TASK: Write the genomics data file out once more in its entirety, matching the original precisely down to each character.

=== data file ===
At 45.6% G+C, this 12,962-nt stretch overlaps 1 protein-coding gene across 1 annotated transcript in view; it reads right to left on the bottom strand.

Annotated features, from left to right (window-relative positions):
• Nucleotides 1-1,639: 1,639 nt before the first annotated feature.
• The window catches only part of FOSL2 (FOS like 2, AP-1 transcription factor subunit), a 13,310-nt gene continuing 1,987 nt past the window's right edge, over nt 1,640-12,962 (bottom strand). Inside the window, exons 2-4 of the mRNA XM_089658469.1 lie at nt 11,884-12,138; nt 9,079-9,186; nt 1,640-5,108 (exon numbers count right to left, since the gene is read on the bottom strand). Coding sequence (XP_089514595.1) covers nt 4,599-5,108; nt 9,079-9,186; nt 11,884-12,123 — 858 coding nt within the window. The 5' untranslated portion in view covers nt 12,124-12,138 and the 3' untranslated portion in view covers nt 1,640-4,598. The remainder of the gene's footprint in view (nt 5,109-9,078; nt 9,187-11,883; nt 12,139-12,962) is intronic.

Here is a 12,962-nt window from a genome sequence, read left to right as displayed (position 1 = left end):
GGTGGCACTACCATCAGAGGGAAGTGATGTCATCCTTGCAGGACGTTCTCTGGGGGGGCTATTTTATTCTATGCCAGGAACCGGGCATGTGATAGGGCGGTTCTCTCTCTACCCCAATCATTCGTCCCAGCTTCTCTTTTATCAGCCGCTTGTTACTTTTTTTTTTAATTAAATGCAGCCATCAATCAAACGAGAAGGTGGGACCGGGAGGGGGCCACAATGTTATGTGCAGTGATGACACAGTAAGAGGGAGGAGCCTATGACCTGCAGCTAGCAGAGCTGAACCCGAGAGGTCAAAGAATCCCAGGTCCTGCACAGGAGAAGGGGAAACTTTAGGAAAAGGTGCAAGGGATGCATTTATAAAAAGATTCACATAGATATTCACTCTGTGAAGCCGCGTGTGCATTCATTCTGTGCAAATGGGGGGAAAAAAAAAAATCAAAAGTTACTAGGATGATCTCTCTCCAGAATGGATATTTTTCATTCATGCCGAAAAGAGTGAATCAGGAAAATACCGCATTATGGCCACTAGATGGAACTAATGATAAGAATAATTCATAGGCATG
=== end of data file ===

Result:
At 45.6% G+C, this 12,962-nt stretch overlaps 1 protein-coding gene across 1 annotated transcript in view; it reads right to left on the bottom strand.

Annotated features, from left to right (window-relative positions):
• Nucleotides 1-1,639: 1,639 nt before the first annotated feature.
• The window catches only part of FOSL2 (FOS like 2, AP-1 transcription factor subunit), a 13,310-nt gene continuing 1,987 nt past the window's right edge, over nt 1,640-12,962 (bottom strand). Inside the window, exons 2-4 of the mRNA XM_089658469.1 lie at nt 11,884-12,138; nt 9,079-9,186; nt 1,640-5,108 (exon numbers count right to left, since the gene is read on the bottom strand). Coding sequence (XP_089514595.1) covers nt 4,599-5,108; nt 9,079-9,186; nt 11,884-12,123 — 858 coding nt within the window. The 5' untranslated portion in view covers nt 12,124-12,138 and the 3' untranslated portion in view covers nt 1,640-4,598. The remainder of the gene's footprint in view (nt 5,109-9,078; nt 9,187-11,883; nt 12,139-12,962) is intronic.

Here is a 12,962-nt window from a genome sequence, read left to right as displayed (position 1 = left end):
GGTGGCACTACCATCAGAGGGAAGTGATGTCATCCTTGCAGGACGTTCTCTGGGGGGGCTATTTTATTCTATGCCAGGAACCGGGCATGTGATAGGGCGGTTCTCTCTCTACCCCAATCATTCGTCCCAGCTTCTCTTTTATCAGCCGCTTGTTACTTTTTTTTTTAATTAAATGCAGCCATCAATCAAACGAGAAGGTGGGACCGGGAGGGGGCCACAATGTTATGTGCAGTGATGACACAGTAAGAGGGAGGAGCCTATGACCTGCAGCTAGCAGAGCTGAACCCGAGAGGTCAAAGAATCCCAGGTCCTGCACAGGAGAAGGGGAAACTTTAGGAAAAGGTGCAAGGGATGCATTTATAAAAAGATTCACATAGATATTCACTCTGTGAAGCCGCGTGTGCATTCATTCTGTGCAAATGGGGGGAAAAAAAAAAATCAAAAGTTACTAGGATGATCTCTCTCCAGAATGGATATTTTTCATTCATGCCGAAAAGAGTGAATCAGGAAAATACCGCATTATGGCCACTAGATGGAACTAATGATAAGAATAATTCATAGGCATG